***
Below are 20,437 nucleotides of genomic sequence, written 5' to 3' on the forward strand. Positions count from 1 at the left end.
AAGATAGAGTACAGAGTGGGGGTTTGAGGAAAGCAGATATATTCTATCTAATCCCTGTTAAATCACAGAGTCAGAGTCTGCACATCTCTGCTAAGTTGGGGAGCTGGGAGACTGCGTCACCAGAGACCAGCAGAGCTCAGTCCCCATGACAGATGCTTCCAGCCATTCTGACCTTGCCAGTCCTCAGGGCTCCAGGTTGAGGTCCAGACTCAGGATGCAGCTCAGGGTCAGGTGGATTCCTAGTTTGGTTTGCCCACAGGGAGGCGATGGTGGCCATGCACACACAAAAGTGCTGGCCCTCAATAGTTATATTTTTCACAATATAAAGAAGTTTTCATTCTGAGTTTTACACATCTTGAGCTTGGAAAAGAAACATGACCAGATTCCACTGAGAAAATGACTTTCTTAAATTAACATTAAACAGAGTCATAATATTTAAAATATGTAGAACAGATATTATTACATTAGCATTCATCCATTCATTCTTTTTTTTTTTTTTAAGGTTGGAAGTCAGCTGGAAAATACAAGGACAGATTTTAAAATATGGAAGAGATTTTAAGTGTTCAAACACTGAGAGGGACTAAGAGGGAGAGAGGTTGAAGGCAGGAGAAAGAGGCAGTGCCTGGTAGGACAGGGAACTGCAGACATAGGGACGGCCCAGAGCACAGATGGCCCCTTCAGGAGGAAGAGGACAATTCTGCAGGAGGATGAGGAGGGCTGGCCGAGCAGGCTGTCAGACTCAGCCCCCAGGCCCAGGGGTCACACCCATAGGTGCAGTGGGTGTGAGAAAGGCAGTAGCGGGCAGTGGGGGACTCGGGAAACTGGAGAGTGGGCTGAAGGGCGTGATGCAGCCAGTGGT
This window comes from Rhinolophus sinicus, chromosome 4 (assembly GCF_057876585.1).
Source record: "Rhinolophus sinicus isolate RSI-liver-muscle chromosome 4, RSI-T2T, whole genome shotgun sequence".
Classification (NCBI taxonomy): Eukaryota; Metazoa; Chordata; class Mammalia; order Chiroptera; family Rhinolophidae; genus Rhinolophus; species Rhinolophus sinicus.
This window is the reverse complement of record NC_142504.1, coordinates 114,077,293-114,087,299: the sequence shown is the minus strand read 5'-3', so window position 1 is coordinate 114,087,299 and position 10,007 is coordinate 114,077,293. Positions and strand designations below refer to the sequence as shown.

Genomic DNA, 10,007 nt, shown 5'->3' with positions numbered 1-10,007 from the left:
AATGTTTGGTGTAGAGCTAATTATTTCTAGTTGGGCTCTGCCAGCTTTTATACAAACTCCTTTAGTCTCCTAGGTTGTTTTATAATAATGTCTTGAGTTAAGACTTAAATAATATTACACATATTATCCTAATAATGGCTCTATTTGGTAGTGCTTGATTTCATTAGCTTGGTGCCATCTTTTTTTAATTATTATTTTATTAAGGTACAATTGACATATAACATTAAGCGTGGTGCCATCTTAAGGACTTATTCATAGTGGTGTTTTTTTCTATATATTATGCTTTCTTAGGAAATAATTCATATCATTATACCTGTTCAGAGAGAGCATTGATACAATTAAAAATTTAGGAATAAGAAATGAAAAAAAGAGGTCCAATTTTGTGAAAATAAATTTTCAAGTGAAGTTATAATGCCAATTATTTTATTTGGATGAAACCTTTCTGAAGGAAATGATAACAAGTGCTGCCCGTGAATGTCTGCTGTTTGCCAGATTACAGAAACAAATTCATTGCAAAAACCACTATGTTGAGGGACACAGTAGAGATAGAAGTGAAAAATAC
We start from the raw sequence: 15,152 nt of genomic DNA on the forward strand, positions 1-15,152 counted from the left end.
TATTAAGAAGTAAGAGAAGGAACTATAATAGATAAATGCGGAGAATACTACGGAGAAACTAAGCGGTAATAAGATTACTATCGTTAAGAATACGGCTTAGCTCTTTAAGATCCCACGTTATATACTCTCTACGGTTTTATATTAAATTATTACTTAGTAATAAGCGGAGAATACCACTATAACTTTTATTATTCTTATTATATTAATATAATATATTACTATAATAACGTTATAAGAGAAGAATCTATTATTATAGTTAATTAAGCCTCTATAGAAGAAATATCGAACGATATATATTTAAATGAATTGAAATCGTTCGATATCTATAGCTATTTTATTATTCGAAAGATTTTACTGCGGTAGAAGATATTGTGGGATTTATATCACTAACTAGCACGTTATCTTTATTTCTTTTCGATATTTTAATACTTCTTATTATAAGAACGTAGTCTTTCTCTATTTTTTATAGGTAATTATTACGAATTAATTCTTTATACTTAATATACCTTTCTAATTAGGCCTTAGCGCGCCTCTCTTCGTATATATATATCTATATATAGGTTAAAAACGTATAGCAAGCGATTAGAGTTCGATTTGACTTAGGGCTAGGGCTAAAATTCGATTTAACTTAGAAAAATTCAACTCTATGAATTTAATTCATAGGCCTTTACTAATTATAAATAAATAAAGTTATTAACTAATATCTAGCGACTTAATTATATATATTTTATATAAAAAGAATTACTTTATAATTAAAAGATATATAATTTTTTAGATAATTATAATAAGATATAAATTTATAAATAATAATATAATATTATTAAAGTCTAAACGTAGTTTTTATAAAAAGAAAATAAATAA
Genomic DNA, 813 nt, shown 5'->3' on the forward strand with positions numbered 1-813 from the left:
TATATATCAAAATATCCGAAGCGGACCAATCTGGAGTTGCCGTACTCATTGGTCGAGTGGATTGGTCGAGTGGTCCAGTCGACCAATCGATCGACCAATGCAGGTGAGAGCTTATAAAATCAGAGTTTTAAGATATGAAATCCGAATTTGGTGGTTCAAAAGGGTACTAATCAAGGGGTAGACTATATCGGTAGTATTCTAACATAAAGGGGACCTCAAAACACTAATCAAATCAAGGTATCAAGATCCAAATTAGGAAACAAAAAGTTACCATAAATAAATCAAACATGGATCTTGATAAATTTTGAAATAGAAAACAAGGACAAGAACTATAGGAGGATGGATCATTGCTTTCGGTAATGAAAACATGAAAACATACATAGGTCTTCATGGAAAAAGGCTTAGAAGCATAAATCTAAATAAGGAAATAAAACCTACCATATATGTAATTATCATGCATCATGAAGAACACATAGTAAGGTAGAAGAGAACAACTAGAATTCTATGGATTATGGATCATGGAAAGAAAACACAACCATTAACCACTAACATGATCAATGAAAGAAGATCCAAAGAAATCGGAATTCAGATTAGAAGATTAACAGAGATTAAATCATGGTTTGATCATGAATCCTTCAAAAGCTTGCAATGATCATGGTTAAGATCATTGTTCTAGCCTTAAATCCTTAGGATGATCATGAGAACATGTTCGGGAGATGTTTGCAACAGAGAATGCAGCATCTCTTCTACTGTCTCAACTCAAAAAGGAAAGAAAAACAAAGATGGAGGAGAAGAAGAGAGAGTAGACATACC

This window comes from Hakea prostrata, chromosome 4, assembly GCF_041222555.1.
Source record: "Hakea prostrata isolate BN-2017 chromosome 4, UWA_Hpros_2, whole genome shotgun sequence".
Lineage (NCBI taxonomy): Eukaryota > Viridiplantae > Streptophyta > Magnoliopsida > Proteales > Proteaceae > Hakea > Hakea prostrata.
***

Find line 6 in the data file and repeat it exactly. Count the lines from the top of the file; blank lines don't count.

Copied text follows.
This window is the reverse complement of record NC_142504.1, coordinates 114,077,293-114,087,299: the sequence shown is the minus strand read 5'-3', so window position 1 is coordinate 114,087,299 and position 10,007 is coordinate 114,077,293. Positions and strand designations below refer to the sequence as shown.